Len Ironside: Scotland needs a dose of America’s ‘can do’ culture if opportunities are not to be squandered

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I love the brashness of America.

Until I was fortunate recently to spend three weeks there, it had been over 20 years since I was last in the United States.

What I enjoyed most was driving in the States. Its a bit of a free for all. There is no crawler lane and vehicles are allowed to overtake on either side. Now  I know there are maniacs  in vehicles in this country who drive like this. And because its illegal in the UK it can cause other drivers frustration to see someone breaking the law and getting off with it. But in America because that is allowed other drivers seem to accept the position without concern.

Len Ironside.

One thing I do admire is the customer care aspect of America. They are genuinely interested in serving you. Nothing is too much trouble and all company members are committed to that ethos.

Okay, sometimes it’s a bit over the top, but much better than the very bland “enjoy your meal’ or the “no problem” as if it would normally be a problem, that we see here.

America is  a positive “can-do” country. Their outlook is one of “lets do this,” rather than our attitude in the UK which is one of providing a list of reasons why one cannot make this happen, and if all else fails the excuse used is:  health & safety wont allow it.

Now don’t get me wrong, America has much to commend it but they don’t have a caring NHS, there isn’t a welfare system that caters for everyone from the cradle to the grave. Their record on safety at work is suspect to say the least, and their gun laws are appalling. But you cannot deny they are good at certain business-related things.

Thirty years ago, when i first visited America, I went to see the Houston Astrodome. A massive family stadium which housed American football, international wrestling and baseball games. It had been purpose built on top of a swamp, at the cost of $24 million.

I wanted to see it again this trip. However I found that it had been demolished. A new convention centre has been built nearby and the Astrodome site turned into a very attractive area containing retail outlets, restaurants, flats and  offices. Very different planning laws, I accept, but a strong positive approach to shopping and restaurants. Here we can’t even fill Union Street.

I decided to look at the Houston museum.

On the second floor of the museum was an exhibition of dinosaurs etc and on the ground floor  a cinema with films relating to space exploration and understanding the planets.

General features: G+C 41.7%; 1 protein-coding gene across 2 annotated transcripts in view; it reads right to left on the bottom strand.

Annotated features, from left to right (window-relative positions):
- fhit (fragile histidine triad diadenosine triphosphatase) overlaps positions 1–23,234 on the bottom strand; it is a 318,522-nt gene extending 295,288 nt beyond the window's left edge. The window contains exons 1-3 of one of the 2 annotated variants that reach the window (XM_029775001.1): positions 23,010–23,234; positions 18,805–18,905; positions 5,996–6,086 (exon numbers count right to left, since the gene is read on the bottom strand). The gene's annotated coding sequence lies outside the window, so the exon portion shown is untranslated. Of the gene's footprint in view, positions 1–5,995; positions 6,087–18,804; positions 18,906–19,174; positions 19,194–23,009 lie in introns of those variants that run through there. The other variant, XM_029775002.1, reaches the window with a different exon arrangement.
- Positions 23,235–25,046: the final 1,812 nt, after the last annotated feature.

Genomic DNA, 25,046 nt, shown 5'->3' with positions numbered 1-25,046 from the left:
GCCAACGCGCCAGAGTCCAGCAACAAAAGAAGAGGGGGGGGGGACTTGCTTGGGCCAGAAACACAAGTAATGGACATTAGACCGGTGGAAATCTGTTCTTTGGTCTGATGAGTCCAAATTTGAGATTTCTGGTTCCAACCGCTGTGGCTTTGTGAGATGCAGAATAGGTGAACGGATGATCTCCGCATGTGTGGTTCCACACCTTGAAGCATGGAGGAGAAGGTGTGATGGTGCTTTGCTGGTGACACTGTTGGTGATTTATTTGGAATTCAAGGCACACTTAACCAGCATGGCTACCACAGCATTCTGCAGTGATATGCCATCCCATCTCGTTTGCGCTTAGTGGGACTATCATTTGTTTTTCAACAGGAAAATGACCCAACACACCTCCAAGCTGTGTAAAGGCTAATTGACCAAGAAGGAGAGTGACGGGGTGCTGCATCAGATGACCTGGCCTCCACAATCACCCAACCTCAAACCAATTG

On the top floor they had an oil experience centre which was interactive and educational. It showed the history of oil, how is was gathered from the earth, sometimes through oceans and the multiple products made which stem from oil. It eventually led up to how a renewables program could be enacted from this. It was incredible. It had been funded by the oil companies based in Houston.

A modern, attractive and educational museum.

In Aberdeen in the 1980s a group of businessmen got together and formed a body called ‘Aberdeen Beyond 2000.’

They were looking for ideas which would attract visitors from all over the world to the Granite City, in the  millennium, once the oil wealth had stopped.

They spoke about raising Union Terrace Gardens to create a modern shopping plaza. The then Regional Council paid for pilings to be constructed beside he railway line under Union Street in case the idea was taken up.

It never was and is now mired in controversy.

They spoke about the development of an underwater restaurant led in off the beach front which would allow visitors to see the underwater life.

Both ideas were rejected by the local council at that time. Finally they suggested an oil experience centre which could draw visitors.

That suggestion was greatly watered down by the council of the day, and this is what the Maritime Museum became. Virtually a record of how Aberdeen has relied on fishing, farming and shipbuilding until the oil came.

Had there been a more open attitude between  the public and private sector working together, as we had in the Grampian Initiative, I am sure we could have produced something special and memorable for the energy capital of Europe.

But it is not too late.

We have great opportunities opening up with the development of the new harbour. Cruise ships with lots of tourists will want to see the city and spend their money in it. Also the upgrade of the Torry Battery to include a visitor centre with a restaurant where people can enjoy the dolphin display. This will make the road from the new harbour into Aberdeen city centre a ‘golden mile.’ An opportunity to redevelop the area to become a hive of tourist activity. But it will need forward visionary thinking and of course money. Time is fast slipping away.

 

 

 

 


Len Ironside is a former champion wrestler who served as an Aberdeen councillor for 35 years, four years as council leader

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